Observances directed to the collectivity of the spirits of the household dead are as follows: the New Year (shougatsu), January 1-3; Vernal and Autumnal equinoxes (higan), March 18-24, September 20-26; and the Bon Festival, August 13-15.

New Year festivities had remained essentially Shinto. The ancestors are perceived to come back to visit their homes during this time. It is customary to include them in the celebration as part of the household. Although offerings are made, they are far less central to the occasion than at the equinoxes and at the Bon.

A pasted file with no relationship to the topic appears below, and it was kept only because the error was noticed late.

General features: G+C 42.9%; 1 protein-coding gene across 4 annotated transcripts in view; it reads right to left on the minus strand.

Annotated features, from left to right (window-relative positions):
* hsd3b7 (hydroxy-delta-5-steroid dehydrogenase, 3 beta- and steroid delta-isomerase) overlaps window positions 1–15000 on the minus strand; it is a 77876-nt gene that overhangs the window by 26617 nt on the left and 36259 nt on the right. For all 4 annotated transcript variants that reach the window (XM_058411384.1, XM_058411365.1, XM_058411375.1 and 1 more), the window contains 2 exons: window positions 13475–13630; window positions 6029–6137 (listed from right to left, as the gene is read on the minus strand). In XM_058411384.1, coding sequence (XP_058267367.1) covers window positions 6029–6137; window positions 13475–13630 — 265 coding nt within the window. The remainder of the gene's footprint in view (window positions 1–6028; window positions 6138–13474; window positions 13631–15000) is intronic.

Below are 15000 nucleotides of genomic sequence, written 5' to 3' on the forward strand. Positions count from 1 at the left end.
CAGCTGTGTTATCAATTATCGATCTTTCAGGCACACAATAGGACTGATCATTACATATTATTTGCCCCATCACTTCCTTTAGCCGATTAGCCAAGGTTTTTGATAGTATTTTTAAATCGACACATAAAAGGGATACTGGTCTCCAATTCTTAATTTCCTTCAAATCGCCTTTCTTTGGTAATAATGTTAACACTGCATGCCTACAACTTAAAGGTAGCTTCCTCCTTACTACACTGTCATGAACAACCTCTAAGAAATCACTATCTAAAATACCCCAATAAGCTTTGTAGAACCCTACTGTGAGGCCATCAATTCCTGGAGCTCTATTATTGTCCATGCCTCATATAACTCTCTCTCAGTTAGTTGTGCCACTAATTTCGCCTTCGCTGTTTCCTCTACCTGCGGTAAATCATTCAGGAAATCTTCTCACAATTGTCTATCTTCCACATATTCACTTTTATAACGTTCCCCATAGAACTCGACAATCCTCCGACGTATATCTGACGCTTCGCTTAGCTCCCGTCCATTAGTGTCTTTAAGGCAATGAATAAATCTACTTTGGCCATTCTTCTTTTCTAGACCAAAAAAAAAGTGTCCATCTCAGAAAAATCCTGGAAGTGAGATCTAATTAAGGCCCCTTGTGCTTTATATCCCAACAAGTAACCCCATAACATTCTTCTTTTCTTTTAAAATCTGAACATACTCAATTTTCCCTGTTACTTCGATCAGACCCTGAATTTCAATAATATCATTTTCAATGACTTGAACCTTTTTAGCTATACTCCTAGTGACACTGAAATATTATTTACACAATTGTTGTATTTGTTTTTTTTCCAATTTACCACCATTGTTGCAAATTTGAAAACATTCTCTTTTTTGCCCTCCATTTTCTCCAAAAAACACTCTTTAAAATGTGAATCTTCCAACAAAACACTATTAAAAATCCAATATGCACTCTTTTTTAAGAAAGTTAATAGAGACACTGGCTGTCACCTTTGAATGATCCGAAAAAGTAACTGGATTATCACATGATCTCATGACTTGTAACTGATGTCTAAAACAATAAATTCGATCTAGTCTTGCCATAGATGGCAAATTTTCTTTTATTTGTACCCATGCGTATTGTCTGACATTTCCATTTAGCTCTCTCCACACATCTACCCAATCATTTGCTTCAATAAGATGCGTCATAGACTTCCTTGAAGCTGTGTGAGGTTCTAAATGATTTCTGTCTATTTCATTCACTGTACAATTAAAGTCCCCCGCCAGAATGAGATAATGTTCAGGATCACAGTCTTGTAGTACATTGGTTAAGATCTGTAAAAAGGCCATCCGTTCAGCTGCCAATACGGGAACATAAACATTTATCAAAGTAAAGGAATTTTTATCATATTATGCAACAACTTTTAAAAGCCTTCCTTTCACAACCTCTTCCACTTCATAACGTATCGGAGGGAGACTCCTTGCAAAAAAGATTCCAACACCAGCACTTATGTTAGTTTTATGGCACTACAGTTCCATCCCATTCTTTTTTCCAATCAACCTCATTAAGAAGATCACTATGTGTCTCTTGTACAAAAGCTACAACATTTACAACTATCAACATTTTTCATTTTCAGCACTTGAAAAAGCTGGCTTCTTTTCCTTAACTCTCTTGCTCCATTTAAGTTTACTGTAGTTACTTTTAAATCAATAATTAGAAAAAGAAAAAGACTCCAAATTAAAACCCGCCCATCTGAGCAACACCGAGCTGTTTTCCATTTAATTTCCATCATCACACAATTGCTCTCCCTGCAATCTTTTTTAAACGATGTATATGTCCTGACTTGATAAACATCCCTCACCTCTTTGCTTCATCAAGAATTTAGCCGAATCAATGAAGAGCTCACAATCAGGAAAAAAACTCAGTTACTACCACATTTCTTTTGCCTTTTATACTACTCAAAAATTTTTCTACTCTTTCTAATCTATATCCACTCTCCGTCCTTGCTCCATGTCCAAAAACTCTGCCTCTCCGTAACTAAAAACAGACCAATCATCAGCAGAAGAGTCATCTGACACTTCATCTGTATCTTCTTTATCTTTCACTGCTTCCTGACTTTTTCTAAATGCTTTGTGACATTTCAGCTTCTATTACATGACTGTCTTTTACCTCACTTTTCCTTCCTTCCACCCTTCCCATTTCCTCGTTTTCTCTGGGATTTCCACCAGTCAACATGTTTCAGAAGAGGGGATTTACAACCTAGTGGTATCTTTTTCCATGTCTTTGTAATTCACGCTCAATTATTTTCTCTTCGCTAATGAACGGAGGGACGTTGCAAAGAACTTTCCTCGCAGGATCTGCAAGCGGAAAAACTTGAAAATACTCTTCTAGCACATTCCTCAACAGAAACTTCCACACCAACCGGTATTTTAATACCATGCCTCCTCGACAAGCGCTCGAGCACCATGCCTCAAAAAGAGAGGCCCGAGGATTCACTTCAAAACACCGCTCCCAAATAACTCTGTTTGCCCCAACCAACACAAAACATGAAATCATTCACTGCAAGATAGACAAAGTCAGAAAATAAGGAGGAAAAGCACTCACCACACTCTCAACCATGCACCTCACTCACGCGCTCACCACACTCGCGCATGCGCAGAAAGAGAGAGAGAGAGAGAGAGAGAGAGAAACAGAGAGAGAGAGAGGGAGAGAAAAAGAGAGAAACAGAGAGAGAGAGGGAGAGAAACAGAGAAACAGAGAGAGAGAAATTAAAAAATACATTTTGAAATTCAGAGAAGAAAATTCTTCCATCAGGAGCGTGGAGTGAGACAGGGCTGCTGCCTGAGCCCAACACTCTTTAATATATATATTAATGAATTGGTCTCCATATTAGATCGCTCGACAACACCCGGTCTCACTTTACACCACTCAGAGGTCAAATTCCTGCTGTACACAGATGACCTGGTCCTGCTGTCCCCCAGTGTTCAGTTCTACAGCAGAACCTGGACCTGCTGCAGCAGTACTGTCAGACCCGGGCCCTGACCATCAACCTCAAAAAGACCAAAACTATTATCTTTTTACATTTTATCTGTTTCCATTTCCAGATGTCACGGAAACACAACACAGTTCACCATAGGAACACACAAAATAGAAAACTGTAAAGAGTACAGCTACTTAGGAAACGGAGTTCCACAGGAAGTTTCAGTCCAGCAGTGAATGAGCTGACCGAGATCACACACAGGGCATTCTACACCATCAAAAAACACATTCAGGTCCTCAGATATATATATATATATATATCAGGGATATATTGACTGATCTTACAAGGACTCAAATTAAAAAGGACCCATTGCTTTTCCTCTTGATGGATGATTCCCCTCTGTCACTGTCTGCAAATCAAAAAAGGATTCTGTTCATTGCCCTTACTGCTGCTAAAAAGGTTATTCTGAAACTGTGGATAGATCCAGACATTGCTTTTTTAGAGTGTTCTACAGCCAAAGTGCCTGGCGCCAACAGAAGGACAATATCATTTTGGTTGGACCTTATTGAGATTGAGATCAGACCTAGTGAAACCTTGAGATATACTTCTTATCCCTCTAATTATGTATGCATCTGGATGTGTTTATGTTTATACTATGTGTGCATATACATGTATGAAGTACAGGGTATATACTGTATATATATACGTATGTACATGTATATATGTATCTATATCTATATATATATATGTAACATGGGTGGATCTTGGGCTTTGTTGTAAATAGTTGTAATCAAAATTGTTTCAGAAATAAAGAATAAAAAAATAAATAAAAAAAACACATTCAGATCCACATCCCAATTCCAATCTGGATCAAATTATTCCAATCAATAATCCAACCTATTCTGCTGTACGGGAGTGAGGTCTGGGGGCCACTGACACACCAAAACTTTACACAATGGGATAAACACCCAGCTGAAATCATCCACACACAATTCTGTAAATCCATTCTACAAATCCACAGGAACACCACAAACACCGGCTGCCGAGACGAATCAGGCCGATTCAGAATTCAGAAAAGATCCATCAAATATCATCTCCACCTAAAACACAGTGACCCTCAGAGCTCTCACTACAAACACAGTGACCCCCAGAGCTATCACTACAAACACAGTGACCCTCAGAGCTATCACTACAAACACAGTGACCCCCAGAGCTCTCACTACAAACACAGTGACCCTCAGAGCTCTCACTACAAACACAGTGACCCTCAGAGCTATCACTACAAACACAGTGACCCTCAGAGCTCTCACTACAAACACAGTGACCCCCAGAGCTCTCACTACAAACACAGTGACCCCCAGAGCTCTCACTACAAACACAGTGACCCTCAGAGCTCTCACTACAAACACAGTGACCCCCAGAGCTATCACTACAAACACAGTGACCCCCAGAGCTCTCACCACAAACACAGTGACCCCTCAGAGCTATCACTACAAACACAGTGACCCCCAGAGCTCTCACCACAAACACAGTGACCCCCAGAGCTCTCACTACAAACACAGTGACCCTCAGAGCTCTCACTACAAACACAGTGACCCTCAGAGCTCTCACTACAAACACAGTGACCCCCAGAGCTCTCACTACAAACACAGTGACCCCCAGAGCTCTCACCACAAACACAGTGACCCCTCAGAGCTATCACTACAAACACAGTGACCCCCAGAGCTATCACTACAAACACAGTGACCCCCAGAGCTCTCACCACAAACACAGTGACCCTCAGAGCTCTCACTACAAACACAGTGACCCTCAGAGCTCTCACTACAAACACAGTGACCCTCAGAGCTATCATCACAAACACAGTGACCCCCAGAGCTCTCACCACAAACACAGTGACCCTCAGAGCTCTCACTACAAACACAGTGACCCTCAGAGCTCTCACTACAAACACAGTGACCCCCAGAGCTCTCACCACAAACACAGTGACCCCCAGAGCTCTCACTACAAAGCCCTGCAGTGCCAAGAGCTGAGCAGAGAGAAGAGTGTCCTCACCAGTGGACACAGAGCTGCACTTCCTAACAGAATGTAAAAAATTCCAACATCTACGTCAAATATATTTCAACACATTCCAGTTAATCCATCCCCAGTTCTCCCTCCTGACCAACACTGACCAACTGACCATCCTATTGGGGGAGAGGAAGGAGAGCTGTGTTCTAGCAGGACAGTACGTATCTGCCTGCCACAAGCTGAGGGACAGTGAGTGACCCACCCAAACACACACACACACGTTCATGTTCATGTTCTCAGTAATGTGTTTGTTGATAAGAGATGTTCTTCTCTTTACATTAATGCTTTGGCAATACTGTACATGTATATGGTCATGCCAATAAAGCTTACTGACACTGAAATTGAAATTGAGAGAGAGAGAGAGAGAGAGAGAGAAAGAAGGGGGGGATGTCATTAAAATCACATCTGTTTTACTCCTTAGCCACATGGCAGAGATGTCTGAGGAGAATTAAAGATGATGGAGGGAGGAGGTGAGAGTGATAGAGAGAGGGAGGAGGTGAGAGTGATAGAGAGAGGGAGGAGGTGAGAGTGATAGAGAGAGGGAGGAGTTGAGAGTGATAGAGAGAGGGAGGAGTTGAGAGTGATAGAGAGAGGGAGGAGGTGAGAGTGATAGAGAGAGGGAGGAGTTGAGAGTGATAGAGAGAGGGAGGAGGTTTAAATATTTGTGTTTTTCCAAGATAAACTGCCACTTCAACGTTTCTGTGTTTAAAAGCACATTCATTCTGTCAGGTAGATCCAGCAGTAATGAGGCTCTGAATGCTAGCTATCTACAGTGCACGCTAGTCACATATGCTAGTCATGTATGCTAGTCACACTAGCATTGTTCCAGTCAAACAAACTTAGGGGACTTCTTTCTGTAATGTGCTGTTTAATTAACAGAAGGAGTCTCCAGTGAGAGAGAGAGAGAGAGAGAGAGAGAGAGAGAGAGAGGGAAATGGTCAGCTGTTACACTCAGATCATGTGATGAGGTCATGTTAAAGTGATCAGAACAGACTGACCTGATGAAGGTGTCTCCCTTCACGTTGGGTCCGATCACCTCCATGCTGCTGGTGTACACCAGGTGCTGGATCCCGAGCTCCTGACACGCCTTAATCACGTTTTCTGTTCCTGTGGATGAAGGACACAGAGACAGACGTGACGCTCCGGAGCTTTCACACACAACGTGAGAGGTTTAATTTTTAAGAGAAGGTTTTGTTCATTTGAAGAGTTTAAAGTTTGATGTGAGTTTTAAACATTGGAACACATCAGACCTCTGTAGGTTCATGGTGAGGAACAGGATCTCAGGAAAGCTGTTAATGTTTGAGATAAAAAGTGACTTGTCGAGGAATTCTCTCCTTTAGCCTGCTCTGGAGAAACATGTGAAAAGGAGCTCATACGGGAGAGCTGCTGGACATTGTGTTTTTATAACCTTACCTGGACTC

At the equinoxes, family members visit the grave and schedule a special memorial service for the dead. A kind of sweet called o-hagi is prepared to offer to the ancestors and the rest is eaten at the evening meal.

Bon is the most elaborate of the seasonal rites. It is a Buddhist event and one of the most important traditions for the Japanese. Historians now think that indigenous Japanese practices had combined with Buddhist concepts to give shape to the Bon customs observed today. Bon is a collective familial observance, where each closed corporate entity welcomes back its own ancestors to be reunited with the family. It is also the praying for the repose of the souls of one’s ancestors. It is also considered to be an important gathering time.